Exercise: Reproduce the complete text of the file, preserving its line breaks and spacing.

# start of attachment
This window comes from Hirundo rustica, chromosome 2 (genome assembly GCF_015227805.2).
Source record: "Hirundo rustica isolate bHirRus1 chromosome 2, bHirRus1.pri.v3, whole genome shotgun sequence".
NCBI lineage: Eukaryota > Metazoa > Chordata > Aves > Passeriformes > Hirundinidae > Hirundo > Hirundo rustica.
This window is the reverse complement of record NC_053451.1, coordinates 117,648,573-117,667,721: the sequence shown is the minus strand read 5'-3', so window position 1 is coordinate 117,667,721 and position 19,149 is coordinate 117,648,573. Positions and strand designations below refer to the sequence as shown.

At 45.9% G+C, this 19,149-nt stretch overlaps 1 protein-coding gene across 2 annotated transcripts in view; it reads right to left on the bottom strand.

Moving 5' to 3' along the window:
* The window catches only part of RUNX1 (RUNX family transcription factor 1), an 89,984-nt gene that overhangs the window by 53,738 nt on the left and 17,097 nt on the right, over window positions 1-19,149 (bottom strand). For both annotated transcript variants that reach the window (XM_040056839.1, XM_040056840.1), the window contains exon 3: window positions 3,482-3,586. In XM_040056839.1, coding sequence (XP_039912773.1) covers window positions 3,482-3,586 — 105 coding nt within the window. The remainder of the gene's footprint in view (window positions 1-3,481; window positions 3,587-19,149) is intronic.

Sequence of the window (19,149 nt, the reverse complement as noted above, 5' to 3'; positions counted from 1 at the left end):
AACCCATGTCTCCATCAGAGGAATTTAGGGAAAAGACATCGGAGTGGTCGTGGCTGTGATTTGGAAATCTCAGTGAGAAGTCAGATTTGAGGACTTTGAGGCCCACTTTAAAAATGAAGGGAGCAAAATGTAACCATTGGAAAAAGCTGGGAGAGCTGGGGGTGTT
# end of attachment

This window comes from Hirundo rustica, chromosome 2 (genome assembly GCF_015227805.2).
Source record: "Hirundo rustica isolate bHirRus1 chromosome 2, bHirRus1.pri.v3, whole genome shotgun sequence".
NCBI lineage: Eukaryota > Metazoa > Chordata > Aves > Passeriformes > Hirundinidae > Hirundo > Hirundo rustica.
This window is the reverse complement of record NC_053451.1, coordinates 117,648,573-117,667,721: the sequence shown is the minus strand read 5'-3', so window position 1 is coordinate 117,667,721 and position 19,149 is coordinate 117,648,573. Positions and strand designations below refer to the sequence as shown.

At 45.9% G+C, this 19,149-nt stretch overlaps 1 protein-coding gene across 2 annotated transcripts in view; it reads right to left on the bottom strand.

Moving 5' to 3' along the window:
* The window catches only part of RUNX1 (RUNX family transcription factor 1), an 89,984-nt gene that overhangs the window by 53,738 nt on the left and 17,097 nt on the right, over window positions 1-19,149 (bottom strand). For both annotated transcript variants that reach the window (XM_040056839.1, XM_040056840.1), the window contains exon 3: window positions 3,482-3,586. In XM_040056839.1, coding sequence (XP_039912773.1) covers window positions 3,482-3,586 — 105 coding nt within the window. The remainder of the gene's footprint in view (window positions 1-3,481; window positions 3,587-19,149) is intronic.

Sequence of the window (19,149 nt, the reverse complement as noted above, 5' to 3'; positions counted from 1 at the left end):
AACCCATGTCTCCATCAGAGGAATTTAGGGAAAAGACATCGGAGTGGTCGTGGCTGTGATTTGGAAATCTCAGTGAGAAGTCAGATTTGAGGACTTTGAGGCCCACTTTAAAAATGAAGGGAGCAAAATGTAACCATTGGAAAAAGCTGGGAGAGCTGGGGGTGTT